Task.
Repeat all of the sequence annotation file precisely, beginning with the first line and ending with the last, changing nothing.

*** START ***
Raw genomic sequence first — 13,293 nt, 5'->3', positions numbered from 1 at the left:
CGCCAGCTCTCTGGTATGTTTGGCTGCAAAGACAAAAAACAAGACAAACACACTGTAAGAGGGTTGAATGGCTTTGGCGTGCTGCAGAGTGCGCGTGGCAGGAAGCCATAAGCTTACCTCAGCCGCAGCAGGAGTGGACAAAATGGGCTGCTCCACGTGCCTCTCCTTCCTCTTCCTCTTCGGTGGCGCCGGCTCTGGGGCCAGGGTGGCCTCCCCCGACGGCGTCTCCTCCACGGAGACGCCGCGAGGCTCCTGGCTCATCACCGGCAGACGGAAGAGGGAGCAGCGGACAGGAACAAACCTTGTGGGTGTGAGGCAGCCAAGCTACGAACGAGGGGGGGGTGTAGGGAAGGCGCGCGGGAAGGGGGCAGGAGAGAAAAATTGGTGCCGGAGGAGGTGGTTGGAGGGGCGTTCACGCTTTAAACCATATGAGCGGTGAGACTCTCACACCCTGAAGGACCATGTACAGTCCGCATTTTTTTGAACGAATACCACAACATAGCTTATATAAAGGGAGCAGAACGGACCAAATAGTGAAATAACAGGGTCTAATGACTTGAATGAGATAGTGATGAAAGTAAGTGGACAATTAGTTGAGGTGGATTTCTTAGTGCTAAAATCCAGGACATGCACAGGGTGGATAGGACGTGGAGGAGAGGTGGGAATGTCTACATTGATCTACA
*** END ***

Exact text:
Raw genomic sequence first — 13,293 nt, 5'->3', positions numbered from 1 at the left:
CGCCAGCTCTCTGGTATGTTTGGCTGCAAAGACAAAAAACAAGACAAACACACTGTAAGAGGGTTGAATGGCTTTGGCGTGCTGCAGAGTGCGCGTGGCAGGAAGCCATAAGCTTACCTCAGCCGCAGCAGGAGTGGACAAAATGGGCTGCTCCACGTGCCTCTCCTTCCTCTTCCTCTTCGGTGGCGCCGGCTCTGGGGCCAGGGTGGCCTCCCCCGACGGCGTCTCCTCCACGGAGACGCCGCGAGGCTCCTGGCTCATCACCGGCAGACGGAAGAGGGAGCAGCGGACAGGAACAAACCTTGTGGGTGTGAGGCAGCCAAGCTACGAACGAGGGGGGGGTGTAGGGAAGGCGCGCGGGAAGGGGGCAGGAGAGAAAAATTGGTGCCGGAGGAGGTGGTTGGAGGGGCGTTCACGCTTTAAACCATATGAGCGGTGAGACTCTCACACCCTGAAGGACCATGTACAGTCCGCATTTTTTTGAACGAATACCACAACATAGCTTATATAAAGGGAGCAGAACGGACCAAATAGTGAAATAACAGGGTCTAATGACTTGAATGAGATAGTGATGAAAGTAAGTGGACAATTAGTTGAGGTGGATTTCTTAGTGCTAAAATCCAGGACATGCACAGGGTGGATAGGACGTGGAGGAGAGGTGGGAATGTCTACATTGATCTACA